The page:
Is Your Retailer Credit Card Sabotaging Your Finances?

By Erica Holland

As summer wanes and crisp weather approaches, it’s time for a shopping trip to snatch up some chunky knits and over-the-knee boots. With the latest trends in-hand, we’re all bound to have a similar experience when the sales associate says, “You know, if you open a store credit card, you can save 20% on your purchase today.” While a discount is enticing, there are potentially negative impacts to your credit score to think about. Keep scrolling for everything you need to consider before adding a shiny new retail card to your wallet.

photo from urban outfitters

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1. A new inquiry will ding your credit score.

When you apply for a new card, the issuer makes an inquiry into your credit history to ensure you are a reliable borrower. Each of these inquiries dings your score by a few points. This won’t have a large or long-term impact, but avoid applying for too much credit in a short period of time. Before opening a new card, consider your timeline for a new home, car, or other big purchase requiring a loan or lease. These will also require credit inquiries, and you don’t want them to happen all at once.

photo by sandra semberg

2. A new card will lower the average age of your accounts, which could hurt your score.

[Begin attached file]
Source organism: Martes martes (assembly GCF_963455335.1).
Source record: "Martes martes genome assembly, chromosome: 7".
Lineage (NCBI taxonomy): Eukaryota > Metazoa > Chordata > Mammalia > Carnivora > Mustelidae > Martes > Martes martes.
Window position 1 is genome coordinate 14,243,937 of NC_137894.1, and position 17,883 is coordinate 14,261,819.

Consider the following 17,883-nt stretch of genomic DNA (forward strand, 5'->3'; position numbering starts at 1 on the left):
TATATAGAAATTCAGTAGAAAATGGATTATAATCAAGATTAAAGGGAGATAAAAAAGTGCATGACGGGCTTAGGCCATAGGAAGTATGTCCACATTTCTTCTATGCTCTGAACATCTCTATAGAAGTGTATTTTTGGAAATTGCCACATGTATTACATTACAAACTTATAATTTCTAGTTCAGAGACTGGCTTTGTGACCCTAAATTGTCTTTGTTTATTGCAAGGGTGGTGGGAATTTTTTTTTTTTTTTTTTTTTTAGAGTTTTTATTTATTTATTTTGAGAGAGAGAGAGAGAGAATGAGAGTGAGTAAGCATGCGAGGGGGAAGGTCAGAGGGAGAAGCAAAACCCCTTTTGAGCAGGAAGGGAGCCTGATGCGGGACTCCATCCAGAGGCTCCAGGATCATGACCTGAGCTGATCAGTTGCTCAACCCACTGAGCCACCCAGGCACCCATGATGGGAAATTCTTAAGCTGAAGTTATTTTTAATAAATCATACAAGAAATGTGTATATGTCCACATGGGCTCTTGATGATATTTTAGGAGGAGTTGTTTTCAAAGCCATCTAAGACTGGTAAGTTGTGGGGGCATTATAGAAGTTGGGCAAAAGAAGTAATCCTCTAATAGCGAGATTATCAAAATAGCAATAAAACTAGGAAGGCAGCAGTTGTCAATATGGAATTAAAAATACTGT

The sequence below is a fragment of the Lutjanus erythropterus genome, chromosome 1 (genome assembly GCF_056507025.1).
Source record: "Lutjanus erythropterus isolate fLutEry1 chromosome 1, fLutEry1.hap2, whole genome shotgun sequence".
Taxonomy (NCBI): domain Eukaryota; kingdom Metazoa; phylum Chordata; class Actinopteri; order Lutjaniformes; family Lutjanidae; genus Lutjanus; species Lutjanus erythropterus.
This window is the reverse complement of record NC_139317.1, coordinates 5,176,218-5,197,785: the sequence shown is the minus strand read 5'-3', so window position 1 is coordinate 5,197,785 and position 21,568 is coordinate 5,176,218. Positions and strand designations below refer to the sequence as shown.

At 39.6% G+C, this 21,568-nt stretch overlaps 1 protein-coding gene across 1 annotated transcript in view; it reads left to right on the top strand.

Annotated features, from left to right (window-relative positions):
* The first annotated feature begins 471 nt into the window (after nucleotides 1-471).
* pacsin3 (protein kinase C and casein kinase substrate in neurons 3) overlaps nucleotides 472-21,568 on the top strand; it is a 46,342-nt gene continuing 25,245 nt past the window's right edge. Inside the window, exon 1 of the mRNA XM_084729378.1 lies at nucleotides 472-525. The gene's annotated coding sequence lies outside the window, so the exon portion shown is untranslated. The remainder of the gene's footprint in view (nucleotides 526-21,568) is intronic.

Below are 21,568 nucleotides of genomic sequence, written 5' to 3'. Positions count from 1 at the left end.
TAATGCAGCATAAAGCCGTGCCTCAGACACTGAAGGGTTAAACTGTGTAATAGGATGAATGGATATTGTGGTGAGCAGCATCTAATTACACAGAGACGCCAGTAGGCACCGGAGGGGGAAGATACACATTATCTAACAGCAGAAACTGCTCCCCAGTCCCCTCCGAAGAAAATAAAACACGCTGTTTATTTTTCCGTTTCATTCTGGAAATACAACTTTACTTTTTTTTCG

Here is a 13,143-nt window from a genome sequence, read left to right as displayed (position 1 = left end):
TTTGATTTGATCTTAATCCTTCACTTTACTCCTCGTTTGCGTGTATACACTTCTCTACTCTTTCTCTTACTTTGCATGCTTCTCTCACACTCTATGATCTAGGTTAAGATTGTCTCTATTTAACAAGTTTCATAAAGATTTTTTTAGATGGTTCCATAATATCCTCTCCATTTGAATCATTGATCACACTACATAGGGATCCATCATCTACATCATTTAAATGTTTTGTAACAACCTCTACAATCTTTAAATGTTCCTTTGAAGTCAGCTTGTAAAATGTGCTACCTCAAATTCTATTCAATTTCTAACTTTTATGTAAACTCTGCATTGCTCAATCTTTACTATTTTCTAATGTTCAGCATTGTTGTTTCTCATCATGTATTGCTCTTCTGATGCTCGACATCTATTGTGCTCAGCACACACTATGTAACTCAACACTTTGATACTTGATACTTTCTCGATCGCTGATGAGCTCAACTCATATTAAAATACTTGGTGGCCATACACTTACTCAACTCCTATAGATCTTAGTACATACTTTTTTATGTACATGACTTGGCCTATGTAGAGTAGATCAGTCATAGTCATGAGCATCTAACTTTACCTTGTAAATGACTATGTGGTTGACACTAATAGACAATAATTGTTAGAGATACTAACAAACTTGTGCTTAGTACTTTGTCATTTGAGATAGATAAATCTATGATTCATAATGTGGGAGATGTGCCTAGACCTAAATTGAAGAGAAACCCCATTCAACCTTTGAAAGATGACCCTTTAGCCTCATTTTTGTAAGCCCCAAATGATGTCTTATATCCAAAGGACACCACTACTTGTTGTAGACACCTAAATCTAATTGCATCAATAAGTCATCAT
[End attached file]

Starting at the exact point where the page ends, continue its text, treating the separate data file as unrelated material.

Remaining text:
A longer credit history is good for your credit score, since it gives lenders more insight into your dependability as a borrower. Each time you open a new credit card, the average age of your history lowers. If you already have a long and favorable credit history, opening one new card isn’t a big deal. However, for younger people with a shorter average credit age, this is something to consider.

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3. Retail credit cards carry high interest rates.

The most important piece of credit card advice I can offer is this: pay off your balance month to month. Every point, mile, discount, and perk is completely offset by the interest you’ll pay if you carry a balance! An average credit card has an Annual Percentage Rate, or APR, of around 15%. But more than half of all retail cards carry an APR of over 25%. If you pay off your card each month, this won’t matter because you will never pay interest. Unfortunately, the average person does carry a balance, so the APR is a major factor.

photo by dan roberts

4. You may get a better return with another card.

Retail cards are enticing because of the store credit they offer for each dollar you spend. I mean, who doesn’t love getting Nordstrom Notes in the mail? However, you can often earn a higher return when you spend money with another card. Let’s take the Citi Double Cash card, for instance. This is a no-fee card that offers 2 points for every dollar you spend anywhere, on anything. And you can redeem those points for cash, which is more versatile than store credit. The Chase Freedom is another no-fee card I recommend. It offers 5% back on rotating categories including restaurants, grocery stores, gas stations, wholesale clubs, and even department stores. My personal favorite and most-used card is the Chase Sapphire Reserve. This one is totally worth the annual fee if you have a high credit score and travel and dine often.

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5. Sometimes a retail-branded card is worth it.

Some retail cards offer attractive points multipliers, plus other benefits — exclusive discounts, preview parties, personal shopping perks, and early access to sales. If you are a loyal shopper and find value in the VIP status a card offers, then it could absolutely make sense to open a card on your next outing. Happy fall shopping!

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